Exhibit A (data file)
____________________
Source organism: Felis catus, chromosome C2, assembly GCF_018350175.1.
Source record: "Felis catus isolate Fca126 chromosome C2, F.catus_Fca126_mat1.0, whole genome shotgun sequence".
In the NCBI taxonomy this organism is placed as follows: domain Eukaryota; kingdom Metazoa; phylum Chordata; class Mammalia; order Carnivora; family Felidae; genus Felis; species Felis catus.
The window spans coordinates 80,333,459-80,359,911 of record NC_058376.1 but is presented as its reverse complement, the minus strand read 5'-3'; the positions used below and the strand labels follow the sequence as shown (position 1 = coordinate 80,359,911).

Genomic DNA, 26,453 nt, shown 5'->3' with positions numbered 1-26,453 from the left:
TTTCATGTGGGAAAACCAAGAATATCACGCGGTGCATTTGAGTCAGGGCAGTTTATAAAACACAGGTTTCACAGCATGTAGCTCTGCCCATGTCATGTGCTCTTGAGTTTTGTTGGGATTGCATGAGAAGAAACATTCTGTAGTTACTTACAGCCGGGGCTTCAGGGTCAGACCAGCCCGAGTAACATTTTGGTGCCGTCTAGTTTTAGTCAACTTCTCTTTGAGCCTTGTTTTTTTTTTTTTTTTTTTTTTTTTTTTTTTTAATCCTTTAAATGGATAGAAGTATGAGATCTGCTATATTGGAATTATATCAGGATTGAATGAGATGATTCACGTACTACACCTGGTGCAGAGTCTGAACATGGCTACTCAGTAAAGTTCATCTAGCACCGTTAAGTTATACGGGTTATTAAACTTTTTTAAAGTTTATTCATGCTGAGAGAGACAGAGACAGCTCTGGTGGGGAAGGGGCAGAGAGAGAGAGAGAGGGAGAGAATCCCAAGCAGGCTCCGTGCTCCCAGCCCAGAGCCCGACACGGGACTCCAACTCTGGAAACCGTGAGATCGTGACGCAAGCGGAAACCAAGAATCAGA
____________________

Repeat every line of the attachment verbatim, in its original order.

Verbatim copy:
Source organism: Felis catus, chromosome C2, assembly GCF_018350175.1.
Source record: "Felis catus isolate Fca126 chromosome C2, F.catus_Fca126_mat1.0, whole genome shotgun sequence".
In the NCBI taxonomy this organism is placed as follows: domain Eukaryota; kingdom Metazoa; phylum Chordata; class Mammalia; order Carnivora; family Felidae; genus Felis; species Felis catus.
The window spans coordinates 80,333,459-80,359,911 of record NC_058376.1 but is presented as its reverse complement, the minus strand read 5'-3'; the positions used below and the strand labels follow the sequence as shown (position 1 = coordinate 80,359,911).

Genomic DNA, 26,453 nt, shown 5'->3' with positions numbered 1-26,453 from the left:
TTTCATGTGGGAAAACCAAGAATATCACGCGGTGCATTTGAGTCAGGGCAGTTTATAAAACACAGGTTTCACAGCATGTAGCTCTGCCCATGTCATGTGCTCTTGAGTTTTGTTGGGATTGCATGAGAAGAAACATTCTGTAGTTACTTACAGCCGGGGCTTCAGGGTCAGACCAGCCCGAGTAACATTTTGGTGCCGTCTAGTTTTAGTCAACTTCTCTTTGAGCCTTGTTTTTTTTTTTTTTTTTTTTTTTTTTTTTTTTAATCCTTTAAATGGATAGAAGTATGAGATCTGCTATATTGGAATTATATCAGGATTGAATGAGATGATTCACGTACTACACCTGGTGCAGAGTCTGAACATGGCTACTCAGTAAAGTTCATCTAGCACCGTTAAGTTATACGGGTTATTAAACTTTTTTAAAGTTTATTCATGCTGAGAGAGACAGAGACAGCTCTGGTGGGGAAGGGGCAGAGAGAGAGAGAGAGGGAGAGAATCCCAAGCAGGCTCCGTGCTCCCAGCCCAGAGCCCGACACGGGACTCCAACTCTGGAAACCGTGAGATCGTGACGCAAGCGGAAACCAAGAATCAGA